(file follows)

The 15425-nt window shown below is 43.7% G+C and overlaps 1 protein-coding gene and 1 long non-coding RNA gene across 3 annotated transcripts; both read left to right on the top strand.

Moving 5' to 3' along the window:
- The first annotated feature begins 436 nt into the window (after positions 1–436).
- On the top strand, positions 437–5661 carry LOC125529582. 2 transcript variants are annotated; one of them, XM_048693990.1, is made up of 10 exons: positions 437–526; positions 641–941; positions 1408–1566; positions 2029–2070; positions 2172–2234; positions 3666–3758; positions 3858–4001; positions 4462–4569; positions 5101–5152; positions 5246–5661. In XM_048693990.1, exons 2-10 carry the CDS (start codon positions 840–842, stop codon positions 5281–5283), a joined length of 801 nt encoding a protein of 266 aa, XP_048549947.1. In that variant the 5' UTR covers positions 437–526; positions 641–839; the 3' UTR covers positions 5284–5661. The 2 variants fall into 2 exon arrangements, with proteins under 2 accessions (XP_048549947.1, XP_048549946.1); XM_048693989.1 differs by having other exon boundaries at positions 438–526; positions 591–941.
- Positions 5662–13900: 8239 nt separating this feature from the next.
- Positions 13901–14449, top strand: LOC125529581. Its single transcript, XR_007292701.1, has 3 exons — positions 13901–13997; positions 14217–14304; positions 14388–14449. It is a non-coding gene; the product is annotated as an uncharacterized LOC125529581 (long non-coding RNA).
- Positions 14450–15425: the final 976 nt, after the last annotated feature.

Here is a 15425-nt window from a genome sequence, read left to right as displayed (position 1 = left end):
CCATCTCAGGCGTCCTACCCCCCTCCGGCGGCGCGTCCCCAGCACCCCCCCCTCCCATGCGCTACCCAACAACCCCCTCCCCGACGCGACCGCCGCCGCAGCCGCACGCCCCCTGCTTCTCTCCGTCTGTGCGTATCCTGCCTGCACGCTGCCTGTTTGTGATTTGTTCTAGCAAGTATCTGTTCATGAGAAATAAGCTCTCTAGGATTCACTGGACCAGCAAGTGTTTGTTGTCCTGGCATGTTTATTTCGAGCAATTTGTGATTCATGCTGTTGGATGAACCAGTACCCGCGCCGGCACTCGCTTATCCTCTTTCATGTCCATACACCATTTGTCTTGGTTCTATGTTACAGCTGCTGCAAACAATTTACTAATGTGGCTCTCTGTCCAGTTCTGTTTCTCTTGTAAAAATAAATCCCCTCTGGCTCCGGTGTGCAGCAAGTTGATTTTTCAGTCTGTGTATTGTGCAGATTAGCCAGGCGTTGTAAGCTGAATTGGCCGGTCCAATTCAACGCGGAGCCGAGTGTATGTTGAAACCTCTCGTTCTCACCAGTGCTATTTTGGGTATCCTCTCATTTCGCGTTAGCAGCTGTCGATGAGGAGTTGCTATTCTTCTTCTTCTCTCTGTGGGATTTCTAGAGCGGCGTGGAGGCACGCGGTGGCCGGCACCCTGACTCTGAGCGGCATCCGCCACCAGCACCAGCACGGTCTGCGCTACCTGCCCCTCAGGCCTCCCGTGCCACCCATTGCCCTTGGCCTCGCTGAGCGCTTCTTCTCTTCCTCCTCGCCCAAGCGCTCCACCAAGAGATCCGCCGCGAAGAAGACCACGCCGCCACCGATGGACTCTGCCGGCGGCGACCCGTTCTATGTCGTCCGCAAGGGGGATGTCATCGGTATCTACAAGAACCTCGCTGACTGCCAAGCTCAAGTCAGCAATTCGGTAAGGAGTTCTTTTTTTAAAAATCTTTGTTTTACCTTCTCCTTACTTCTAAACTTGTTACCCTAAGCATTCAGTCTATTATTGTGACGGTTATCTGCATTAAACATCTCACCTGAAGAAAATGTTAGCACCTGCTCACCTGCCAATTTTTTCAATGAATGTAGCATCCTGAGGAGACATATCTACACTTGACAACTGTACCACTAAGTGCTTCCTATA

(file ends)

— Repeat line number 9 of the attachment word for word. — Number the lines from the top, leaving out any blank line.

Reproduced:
CCATCTCAGGCGTCCTACCCCCCTCCGGCGGCGCGTCCCCAGCACCCCCCCCTCCCATGCGCTACCCAACAACCCCCTCCCCGACGCGACCGCCGCCGCAGCCGCACGCCCCCTGCTTCTCTCCGTCTGTGCGTATCCTGCCTGCACGCTGCCTGTTTGTGATTTGTTCTAGCAAGTATCTGTTCATGAGAAATAAGCTCTCTAGGATTCACTGGACCAGCAAGTGTTTGTTGTCCTGGCATGTTTATTTCGAGCAATTTGTGATTCATGCTGTTGGATGAACCAGTACCCGCGCCGGCACTCGCTTATCCTCTTTCATGTCCATACACCATTTGTCTTGGTTCTATGTTACAGCTGCTGCAAACAATTTACTAATGTGGCTCTCTGTCCAGTTCTGTTTCTCTTGTAAAAATAAATCCCCTCTGGCTCCGGTGTGCAGCAAGTTGATTTTTCAGTCTGTGTATTGTGCAGATTAGCCAGGCGTTGTAAGCTGAATTGGCCGGTCCAATTCAACGCGGAGCCGAGTGTATGTTGAAACCTCTCGTTCTCACCAGTGCTATTTTGGGTATCCTCTCATTTCGCGTTAGCAGCTGTCGATGAGGAGTTGCTATTCTTCTTCTTCTCTCTGTGGGATTTCTAGAGCGGCGTGGAGGCACGCGGTGGCCGGCACCCTGACTCTGAGCGGCATCCGCCACCAGCACCAGCACGGTCTGCGCTACCTGCCCCTCAGGCCTCCCGTGCCACCCATTGCCCTTGGCCTCGCTGAGCGCTTCTTCTCTTCCTCCTCGCCCAAGCGCTCCACCAAGAGATCCGCCGCGAAGAAGACCACGCCGCCACCGATGGACTCTGCCGGCGGCGACCCGTTCTATGTCGTCCGCAAGGGGGATGTCATCGGTATCTACAAGAACCTCGCTGACTGCCAAGCTCAAGTCAGCAATTCGGTAAGGAGTTCTTTTTTTAAAAATCTTTGTTTTACCTTCTCCTTACTTCTAAACTTGTTACCCTAAGCATTCAGTCTATTATTGTGACGGTTATCTGCATTAAACATCTCACCTGAAGAAAATGTTAGCACCTGCTCACCTGCCAATTTTTTCAATGAATGTAGCATCCTGAGGAGACATATCTACACTTGACAACTGTACCACTAAGTGCTTCCTATA